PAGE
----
It’s no secret that I’m a huge fan of Busby Berkeley musical numbers. “42nd Street,” “We’re in the Money,” “By a Waterfall,” “Lullaby of Broadway,” I just can’t tear myself away from the TV if one of his numbers is playing. Picking just one to call my favorite is definitely a challenge, but “The Shadow Waltz” from Gold Diggers of 1933 is certainly very close to the top of the list.
I’ve heard people say that all Busby Berkeley had to do for inspiration is look into a kaleidoscope, but I think that really does a disservice to Busby Berkeley’s creativity. A musical number like “The Shadow Waltz” would have required a lot more thought than that. And to be able to translate that vision into what we see on screen would have required a great deal of creativity, precision, and persistence, not just from Busby, but from the dancers as well.
One thing that sets “The Shadow Waltz” apart from other Busby Berkeley musical numbers is how heavily it relies on the movement of the skirts worn by the chorus girls. These aren’t skirts that were designed to be particularly pretty or fashionable, their main purpose is to move in a very specific way. If one person’s skirt didn’t spin just right or got caught on something, the whole shot wouldn’t look right and they’d have to do another take. There’s even a couple moments when two circles of dancers move back and forth between each other, their skirts sort of meshing together as they pass. It must have taken a lot of practice to get those skirts to move between each other like that.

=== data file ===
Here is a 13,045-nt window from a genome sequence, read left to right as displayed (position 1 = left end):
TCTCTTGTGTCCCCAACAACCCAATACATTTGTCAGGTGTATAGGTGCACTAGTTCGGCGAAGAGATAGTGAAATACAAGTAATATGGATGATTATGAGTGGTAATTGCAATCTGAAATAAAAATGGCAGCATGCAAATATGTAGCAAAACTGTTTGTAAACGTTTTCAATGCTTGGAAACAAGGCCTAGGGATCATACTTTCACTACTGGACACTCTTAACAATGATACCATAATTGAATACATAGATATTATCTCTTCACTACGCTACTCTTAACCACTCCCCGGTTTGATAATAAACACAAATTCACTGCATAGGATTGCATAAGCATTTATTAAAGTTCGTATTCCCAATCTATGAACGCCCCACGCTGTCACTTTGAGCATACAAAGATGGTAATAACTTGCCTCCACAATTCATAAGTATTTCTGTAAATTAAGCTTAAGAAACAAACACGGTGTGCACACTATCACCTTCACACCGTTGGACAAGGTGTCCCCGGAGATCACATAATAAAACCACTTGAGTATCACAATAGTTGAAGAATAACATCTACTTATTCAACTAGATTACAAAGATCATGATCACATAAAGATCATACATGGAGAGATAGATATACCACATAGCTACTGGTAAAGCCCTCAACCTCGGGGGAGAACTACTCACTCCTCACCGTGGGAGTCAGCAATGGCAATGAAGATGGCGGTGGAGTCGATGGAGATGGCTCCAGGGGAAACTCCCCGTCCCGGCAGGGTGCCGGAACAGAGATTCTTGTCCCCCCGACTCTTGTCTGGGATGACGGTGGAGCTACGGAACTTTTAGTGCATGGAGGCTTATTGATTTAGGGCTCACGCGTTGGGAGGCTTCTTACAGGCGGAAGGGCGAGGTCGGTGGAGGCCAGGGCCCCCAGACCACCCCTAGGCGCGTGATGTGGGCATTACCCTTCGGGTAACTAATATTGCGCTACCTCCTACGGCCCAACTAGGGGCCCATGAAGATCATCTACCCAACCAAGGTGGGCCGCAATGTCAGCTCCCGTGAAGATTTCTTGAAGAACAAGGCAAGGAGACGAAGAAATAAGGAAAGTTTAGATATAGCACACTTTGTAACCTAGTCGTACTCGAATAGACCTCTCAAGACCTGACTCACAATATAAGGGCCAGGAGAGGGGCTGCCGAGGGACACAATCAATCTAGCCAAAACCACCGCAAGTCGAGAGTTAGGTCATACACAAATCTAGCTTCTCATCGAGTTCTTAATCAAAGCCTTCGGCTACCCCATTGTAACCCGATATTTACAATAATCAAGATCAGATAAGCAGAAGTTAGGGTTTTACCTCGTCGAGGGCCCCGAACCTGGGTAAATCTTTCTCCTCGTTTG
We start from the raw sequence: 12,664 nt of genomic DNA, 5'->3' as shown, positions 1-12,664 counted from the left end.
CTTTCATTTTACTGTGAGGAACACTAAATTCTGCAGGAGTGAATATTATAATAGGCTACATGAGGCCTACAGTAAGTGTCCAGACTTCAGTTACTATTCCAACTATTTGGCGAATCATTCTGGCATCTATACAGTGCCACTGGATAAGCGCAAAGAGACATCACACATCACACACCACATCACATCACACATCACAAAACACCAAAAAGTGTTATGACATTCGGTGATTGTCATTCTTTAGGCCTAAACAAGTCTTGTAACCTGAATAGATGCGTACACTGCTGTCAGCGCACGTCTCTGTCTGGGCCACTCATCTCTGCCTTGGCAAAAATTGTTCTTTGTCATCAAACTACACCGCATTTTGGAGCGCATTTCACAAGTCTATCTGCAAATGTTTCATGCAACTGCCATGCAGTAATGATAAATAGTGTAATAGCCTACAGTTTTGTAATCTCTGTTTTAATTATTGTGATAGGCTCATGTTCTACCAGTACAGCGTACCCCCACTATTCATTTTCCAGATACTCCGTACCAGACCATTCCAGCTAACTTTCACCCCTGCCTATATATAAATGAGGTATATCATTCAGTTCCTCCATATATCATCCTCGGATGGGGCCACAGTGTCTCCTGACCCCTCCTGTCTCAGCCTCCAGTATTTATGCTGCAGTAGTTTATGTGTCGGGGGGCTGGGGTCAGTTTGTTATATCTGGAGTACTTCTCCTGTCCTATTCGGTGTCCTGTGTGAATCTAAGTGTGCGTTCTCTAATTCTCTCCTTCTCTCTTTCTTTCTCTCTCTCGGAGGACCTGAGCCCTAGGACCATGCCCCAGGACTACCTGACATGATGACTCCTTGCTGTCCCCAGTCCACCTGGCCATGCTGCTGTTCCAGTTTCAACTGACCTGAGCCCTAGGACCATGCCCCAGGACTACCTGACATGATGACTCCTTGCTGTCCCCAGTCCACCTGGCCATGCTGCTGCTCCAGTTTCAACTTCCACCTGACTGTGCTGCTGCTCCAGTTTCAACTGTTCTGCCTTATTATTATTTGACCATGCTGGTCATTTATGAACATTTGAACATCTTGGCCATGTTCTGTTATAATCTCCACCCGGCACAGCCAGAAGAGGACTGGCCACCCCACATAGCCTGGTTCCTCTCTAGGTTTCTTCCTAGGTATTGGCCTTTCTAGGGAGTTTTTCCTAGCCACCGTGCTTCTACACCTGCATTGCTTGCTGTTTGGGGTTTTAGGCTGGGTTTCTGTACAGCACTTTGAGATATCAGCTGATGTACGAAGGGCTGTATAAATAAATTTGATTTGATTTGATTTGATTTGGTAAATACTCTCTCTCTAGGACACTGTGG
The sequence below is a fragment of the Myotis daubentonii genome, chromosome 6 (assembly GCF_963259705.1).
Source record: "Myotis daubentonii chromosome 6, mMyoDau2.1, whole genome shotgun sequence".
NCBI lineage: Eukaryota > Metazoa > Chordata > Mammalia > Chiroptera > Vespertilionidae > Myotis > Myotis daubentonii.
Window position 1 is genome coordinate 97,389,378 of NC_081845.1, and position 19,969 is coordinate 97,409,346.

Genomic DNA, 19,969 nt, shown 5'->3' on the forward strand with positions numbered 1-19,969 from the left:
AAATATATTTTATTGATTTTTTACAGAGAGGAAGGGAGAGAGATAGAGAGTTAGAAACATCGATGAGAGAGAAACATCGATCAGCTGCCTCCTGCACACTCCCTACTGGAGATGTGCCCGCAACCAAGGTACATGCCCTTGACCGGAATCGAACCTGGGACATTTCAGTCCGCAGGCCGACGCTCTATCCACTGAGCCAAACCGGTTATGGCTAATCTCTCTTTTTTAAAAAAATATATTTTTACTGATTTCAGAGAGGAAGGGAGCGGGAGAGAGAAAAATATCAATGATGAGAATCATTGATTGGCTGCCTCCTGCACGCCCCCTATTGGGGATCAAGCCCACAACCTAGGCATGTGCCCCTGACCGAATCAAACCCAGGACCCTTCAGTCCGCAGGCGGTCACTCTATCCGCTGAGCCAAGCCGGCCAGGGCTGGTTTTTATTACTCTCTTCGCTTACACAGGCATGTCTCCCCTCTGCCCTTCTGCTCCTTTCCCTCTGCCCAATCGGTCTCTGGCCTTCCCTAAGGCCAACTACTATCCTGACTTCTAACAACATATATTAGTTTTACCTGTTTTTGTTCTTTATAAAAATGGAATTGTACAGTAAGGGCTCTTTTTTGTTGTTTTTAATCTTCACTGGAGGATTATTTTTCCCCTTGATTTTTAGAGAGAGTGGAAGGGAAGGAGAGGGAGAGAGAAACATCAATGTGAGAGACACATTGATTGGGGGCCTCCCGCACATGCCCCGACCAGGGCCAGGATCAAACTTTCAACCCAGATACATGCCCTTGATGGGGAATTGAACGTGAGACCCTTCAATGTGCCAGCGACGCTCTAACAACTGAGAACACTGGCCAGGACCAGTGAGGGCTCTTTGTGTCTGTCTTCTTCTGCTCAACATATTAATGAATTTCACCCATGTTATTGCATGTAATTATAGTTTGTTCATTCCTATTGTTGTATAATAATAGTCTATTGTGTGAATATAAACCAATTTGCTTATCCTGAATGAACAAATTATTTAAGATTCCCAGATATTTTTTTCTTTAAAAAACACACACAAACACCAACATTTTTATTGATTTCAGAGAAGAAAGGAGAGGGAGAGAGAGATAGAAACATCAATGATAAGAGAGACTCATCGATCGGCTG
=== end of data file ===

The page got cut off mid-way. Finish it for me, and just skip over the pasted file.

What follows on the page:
The big thing I love about “The Shadow Waltz” is that it’s fantasy for the sake of fantasy. This isn’t the kind of musical number that furthers the story or offers any kind of commentary. “The Shadow Waltz” is supposed to be part of a show taking place on a stage in front of a live audience, but Busby Berkeley seems totally aware of the fact that this number could never actually happen on a stage. Dissolves, sideways shots with mirrors, that bit where all the dancers stand in the shape of a violin and a bow comes out and moves across them, he knows how unbelievable this all is. But he’s trusting the audience to put aside their disbelief and let themselves get lost in the moment and enjoy it for what it is.
The only thing “The Shadow Waltz” was ever meant to be was a few minutes of pure escapism. Gold Diggers of 1933 was released in the midst of the Great Depression and these are the kind of moments audiences loved. And even though it isn’t 1933 anymore, isn’t it nice to lose yourself in the moment like that every now and then?